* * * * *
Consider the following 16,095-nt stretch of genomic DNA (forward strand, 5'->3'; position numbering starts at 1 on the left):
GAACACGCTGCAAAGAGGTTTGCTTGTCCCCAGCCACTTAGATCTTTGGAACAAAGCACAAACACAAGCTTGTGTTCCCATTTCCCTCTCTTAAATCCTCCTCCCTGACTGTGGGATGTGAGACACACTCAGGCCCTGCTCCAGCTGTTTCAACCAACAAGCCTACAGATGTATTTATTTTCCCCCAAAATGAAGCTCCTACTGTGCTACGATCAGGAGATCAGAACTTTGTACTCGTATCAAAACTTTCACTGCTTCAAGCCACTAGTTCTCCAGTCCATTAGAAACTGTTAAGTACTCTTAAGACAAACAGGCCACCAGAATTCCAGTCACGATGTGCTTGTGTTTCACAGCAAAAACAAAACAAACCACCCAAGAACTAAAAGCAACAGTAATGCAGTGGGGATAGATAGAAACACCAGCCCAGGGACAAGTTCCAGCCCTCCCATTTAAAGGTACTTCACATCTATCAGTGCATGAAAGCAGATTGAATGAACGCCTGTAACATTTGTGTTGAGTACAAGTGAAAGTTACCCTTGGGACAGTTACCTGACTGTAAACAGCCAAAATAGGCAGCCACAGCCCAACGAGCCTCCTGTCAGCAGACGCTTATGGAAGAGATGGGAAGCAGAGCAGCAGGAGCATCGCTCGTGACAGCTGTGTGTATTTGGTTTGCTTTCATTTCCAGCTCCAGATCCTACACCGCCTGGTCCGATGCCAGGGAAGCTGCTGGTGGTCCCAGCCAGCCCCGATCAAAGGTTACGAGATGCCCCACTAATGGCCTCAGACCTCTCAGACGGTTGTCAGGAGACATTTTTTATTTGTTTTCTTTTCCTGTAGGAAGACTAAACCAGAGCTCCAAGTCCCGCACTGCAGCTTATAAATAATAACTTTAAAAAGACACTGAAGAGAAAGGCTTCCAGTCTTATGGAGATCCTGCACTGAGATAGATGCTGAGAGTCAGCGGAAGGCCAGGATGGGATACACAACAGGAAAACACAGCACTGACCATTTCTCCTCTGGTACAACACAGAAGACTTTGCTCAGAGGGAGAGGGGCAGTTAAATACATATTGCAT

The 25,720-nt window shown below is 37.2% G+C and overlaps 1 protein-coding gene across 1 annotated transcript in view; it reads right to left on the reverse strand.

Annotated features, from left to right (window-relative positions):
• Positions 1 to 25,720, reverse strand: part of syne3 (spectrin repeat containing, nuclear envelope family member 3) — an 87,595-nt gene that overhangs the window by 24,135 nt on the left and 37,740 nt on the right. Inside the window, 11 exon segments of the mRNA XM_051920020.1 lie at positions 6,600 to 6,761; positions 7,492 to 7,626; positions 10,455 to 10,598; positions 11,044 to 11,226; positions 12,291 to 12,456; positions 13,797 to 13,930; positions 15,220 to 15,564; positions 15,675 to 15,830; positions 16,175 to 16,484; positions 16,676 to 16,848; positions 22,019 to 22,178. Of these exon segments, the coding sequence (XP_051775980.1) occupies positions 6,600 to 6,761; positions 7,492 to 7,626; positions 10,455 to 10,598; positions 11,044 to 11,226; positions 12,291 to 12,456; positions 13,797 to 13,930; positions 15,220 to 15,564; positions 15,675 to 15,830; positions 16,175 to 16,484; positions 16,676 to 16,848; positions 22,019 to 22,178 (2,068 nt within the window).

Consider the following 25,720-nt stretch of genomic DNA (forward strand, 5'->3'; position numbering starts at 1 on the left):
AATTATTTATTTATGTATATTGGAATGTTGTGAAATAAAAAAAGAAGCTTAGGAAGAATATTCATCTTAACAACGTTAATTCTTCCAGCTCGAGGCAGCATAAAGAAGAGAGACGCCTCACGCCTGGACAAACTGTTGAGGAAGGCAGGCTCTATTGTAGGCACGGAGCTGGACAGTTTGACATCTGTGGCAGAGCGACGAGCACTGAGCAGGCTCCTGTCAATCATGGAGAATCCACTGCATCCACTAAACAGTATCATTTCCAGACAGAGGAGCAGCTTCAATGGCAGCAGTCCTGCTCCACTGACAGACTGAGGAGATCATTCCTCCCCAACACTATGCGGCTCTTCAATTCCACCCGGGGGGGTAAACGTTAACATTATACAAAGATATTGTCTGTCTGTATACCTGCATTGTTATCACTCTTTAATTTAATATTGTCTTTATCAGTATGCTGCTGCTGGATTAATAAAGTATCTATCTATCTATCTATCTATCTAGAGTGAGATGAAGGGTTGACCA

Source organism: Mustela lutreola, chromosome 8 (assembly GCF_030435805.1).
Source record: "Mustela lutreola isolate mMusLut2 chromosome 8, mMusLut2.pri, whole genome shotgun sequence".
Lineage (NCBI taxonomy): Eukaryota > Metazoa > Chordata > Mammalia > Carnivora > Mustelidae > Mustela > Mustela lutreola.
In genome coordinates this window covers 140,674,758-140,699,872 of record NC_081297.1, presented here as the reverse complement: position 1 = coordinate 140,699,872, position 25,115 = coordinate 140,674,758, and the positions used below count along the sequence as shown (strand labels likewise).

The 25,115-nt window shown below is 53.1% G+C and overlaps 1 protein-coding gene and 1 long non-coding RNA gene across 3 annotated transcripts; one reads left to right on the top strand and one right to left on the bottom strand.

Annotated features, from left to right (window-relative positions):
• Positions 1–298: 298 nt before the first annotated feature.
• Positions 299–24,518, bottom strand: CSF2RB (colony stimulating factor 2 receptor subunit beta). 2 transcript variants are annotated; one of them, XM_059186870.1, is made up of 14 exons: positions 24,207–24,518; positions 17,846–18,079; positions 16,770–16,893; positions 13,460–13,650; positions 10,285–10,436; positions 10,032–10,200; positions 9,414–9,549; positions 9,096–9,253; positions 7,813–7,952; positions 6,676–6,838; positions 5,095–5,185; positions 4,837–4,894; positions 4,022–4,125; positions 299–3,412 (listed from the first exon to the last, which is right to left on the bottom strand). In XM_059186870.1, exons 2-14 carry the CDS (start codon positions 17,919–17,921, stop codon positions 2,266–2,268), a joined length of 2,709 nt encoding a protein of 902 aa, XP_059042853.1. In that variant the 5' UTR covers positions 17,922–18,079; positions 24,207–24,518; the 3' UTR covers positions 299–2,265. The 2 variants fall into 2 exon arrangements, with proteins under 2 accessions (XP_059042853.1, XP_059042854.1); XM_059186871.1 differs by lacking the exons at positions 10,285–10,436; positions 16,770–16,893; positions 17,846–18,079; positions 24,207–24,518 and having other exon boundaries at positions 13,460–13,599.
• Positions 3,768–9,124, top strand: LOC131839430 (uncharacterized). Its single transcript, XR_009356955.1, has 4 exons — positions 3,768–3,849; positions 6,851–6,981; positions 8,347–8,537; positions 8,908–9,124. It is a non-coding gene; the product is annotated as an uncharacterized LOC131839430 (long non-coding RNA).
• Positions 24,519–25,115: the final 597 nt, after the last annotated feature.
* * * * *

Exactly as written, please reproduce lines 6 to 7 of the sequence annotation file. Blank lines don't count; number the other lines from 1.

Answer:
Consider the following 25,720-nt stretch of genomic DNA (forward strand, 5'->3'; position numbering starts at 1 on the left):
AATTATTTATTTATGTATATTGGAATGTTGTGAAATAAAAAAAGAAGCTTAGGAAGAATATTCATCTTAACAACGTTAATTCTTCCAGCTCGAGGCAGCATAAAGAAGAGAGACGCCTCACGCCTGGACAAACTGTTGAGGAAGGCAGGCTCTATTGTAGGCACGGAGCTGGACAGTTTGACATCTGTGGCAGAGCGACGAGCACTGAGCAGGCTCCTGTCAATCATGGAGAATCCACTGCATCCACTAAACAGTATCATTTCCAGACAGAGGAGCAGCTTCAATGGCAGCAGTCCTGCTCCACTGACAGACTGAGGAGATCATTCCTCCCCAACACTATGCGGCTCTTCAATTCCACCCGGGGGGGTAAACGTTAACATTATACAAAGATATTGTCTGTCTGTATACCTGCATTGTTATCACTCTTTAATTTAATATTGTCTTTATCAGTATGCTGCTGCTGGATTAATAAAGTATCTATCTATCTATCTATCTATCTAGAGTGAGATGAAGGGTTGACCA